Panelists discuss the role carbon taxes can play in broader fiscal reform and in the run-up to the December 2015 United Nations climate conference.
Claude Barfield reacts to three of the most hotly debated sections of the new Trade Promotion Authority (TPA) bill.
AEI Scholar Claude Barfield writes on the evolving interactions between domestic politics, interest groups, and regulatory reform as they relate to the immediate US trade agenda.
Wages are (largely) determined by the market, and government assistance — funded by taxpayers — is used to help low-income families meet a baseline standard of living. That some low-wage workers receive government assistance isn’t a bug in the system; it’s a feature.
Panelists discuss what needs to be done to keep Greece in the eurozone and whether Europe is in a better position to withstand a Greek exit today than it was in 2012.
How do the GOP presidential candidates plan to reform the tax code?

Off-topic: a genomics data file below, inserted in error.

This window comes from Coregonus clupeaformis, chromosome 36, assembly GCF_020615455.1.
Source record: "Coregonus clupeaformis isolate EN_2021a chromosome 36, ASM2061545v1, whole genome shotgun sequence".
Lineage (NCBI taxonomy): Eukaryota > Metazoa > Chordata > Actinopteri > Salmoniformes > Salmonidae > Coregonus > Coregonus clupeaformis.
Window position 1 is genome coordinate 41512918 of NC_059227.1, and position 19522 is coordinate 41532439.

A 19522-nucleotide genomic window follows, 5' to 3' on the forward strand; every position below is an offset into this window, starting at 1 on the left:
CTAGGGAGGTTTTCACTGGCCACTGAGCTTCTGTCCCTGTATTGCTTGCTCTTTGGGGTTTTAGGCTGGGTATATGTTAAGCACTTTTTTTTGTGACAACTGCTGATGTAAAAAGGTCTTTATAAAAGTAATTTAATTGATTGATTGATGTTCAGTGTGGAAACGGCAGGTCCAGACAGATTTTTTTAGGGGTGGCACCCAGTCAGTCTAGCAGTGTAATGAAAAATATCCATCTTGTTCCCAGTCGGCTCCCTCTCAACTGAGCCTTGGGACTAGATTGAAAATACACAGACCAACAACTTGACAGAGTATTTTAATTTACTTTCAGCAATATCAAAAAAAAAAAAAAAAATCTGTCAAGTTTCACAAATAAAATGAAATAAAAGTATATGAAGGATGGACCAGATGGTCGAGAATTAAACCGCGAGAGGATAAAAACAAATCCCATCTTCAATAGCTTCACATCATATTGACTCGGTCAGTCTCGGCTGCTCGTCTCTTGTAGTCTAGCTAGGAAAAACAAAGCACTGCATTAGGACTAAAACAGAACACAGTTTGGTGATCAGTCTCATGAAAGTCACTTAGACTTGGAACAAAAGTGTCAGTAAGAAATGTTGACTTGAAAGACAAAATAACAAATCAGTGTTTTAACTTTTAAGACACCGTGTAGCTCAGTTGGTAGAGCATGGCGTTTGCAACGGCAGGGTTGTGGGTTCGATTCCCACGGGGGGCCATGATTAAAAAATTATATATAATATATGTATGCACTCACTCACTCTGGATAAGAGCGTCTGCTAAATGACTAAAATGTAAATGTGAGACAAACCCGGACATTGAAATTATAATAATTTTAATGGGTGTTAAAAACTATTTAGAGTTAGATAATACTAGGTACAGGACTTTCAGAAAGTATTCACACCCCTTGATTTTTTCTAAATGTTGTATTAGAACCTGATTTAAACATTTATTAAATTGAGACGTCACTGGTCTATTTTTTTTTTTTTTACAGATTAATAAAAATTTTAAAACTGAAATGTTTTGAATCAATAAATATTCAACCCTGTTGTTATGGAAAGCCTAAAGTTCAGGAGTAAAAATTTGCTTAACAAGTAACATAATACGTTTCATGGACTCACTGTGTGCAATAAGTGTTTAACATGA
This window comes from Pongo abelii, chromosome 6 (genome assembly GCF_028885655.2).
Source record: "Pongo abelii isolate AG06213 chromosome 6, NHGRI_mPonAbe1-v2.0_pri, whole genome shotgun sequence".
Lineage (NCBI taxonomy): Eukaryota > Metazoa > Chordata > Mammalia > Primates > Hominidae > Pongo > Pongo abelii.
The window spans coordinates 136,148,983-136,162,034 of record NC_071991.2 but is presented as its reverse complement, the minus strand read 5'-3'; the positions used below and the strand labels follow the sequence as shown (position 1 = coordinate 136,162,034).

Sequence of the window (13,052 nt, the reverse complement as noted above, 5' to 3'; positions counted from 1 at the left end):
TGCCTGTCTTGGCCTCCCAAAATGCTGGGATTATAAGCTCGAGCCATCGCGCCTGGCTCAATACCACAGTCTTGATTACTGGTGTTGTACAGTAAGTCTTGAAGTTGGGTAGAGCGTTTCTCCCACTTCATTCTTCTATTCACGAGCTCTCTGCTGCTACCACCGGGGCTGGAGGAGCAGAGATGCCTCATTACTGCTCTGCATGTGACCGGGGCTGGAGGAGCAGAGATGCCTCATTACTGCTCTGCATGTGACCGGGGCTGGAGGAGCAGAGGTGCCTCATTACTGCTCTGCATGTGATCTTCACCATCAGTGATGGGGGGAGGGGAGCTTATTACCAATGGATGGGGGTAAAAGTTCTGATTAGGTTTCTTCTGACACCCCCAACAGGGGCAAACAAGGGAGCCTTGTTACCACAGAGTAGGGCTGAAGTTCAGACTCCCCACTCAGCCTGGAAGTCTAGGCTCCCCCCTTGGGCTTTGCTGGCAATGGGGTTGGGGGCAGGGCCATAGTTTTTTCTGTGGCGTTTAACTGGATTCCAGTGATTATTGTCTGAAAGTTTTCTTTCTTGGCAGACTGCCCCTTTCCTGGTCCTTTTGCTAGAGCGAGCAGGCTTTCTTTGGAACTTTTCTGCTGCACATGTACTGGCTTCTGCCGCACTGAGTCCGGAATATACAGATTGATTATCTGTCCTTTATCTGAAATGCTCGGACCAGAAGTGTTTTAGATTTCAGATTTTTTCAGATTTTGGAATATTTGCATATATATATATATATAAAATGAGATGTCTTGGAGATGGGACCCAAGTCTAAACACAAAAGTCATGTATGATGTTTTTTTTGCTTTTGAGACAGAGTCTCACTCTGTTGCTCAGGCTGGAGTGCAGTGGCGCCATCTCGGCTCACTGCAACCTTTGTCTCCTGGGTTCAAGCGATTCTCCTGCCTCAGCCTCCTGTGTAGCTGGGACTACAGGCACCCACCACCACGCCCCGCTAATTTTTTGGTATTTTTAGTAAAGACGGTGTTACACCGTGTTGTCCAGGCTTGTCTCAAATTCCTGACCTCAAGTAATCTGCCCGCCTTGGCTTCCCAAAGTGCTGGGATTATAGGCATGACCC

During a recent visit to New Hampshire, New Jersey governor Chris Christie laid out a proposal regarding cuts towards federal entitlement programs, such as Social Security. Here, panelists weigh in on the issue.
The European Central Bank stands to suffer severe losses on its balance sheet should Greece default on its debt. The political fallout from such an event could limit the ECB’s role as lender of last resort just when Europe would need it most.
The rapid progress we see in the information technology sector today is partly due to Moore’s law, which turns 50 years old this week.
Adele Morris and Aparna Mathur analyze the different likely impacts of a carbon tax on low-income and high-income households.